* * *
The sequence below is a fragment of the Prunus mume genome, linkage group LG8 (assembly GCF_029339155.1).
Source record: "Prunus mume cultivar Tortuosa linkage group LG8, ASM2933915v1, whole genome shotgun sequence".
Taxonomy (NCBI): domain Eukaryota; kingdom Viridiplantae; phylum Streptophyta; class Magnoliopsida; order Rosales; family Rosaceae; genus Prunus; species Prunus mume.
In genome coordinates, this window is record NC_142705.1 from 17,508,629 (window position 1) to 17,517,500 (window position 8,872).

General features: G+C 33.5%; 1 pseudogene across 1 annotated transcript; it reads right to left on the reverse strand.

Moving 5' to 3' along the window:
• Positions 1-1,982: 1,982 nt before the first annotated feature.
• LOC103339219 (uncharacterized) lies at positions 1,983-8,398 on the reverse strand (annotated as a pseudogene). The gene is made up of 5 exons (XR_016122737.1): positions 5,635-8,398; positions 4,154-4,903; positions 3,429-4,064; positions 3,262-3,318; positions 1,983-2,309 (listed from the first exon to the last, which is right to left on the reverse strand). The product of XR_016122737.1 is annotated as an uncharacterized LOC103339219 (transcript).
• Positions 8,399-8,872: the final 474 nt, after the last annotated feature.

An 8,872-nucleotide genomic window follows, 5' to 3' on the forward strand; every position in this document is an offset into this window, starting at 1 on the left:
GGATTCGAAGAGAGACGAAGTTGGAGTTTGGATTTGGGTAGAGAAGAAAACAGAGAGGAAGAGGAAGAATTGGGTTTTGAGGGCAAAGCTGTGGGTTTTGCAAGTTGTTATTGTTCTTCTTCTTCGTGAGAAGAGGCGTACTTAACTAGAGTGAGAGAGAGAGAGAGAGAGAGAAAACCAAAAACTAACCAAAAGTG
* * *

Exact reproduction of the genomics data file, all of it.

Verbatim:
The sequence below is a fragment of the Prunus mume genome, linkage group LG8 (assembly GCF_029339155.1).
Source record: "Prunus mume cultivar Tortuosa linkage group LG8, ASM2933915v1, whole genome shotgun sequence".
Taxonomy (NCBI): domain Eukaryota; kingdom Viridiplantae; phylum Streptophyta; class Magnoliopsida; order Rosales; family Rosaceae; genus Prunus; species Prunus mume.
In genome coordinates, this window is record NC_142705.1 from 17,508,629 (window position 1) to 17,517,500 (window position 8,872).

General features: G+C 33.5%; 1 pseudogene across 1 annotated transcript; it reads right to left on the reverse strand.

Moving 5' to 3' along the window:
• Positions 1-1,982: 1,982 nt before the first annotated feature.
• LOC103339219 (uncharacterized) lies at positions 1,983-8,398 on the reverse strand (annotated as a pseudogene). The gene is made up of 5 exons (XR_016122737.1): positions 5,635-8,398; positions 4,154-4,903; positions 3,429-4,064; positions 3,262-3,318; positions 1,983-2,309 (listed from the first exon to the last, which is right to left on the reverse strand). The product of XR_016122737.1 is annotated as an uncharacterized LOC103339219 (transcript).
• Positions 8,399-8,872: the final 474 nt, after the last annotated feature.

An 8,872-nucleotide genomic window follows, 5' to 3' on the forward strand; every position in this document is an offset into this window, starting at 1 on the left:
GGATTCGAAGAGAGACGAAGTTGGAGTTTGGATTTGGGTAGAGAAGAAAACAGAGAGGAAGAGGAAGAATTGGGTTTTGAGGGCAAAGCTGTGGGTTTTGCAAGTTGTTATTGTTCTTCTTCTTCGTGAGAAGAGGCGTACTTAACTAGAGTGAGAGAGAGAGAGAGAGAGAGAAAACCAAAAACTAACCAAAAGTG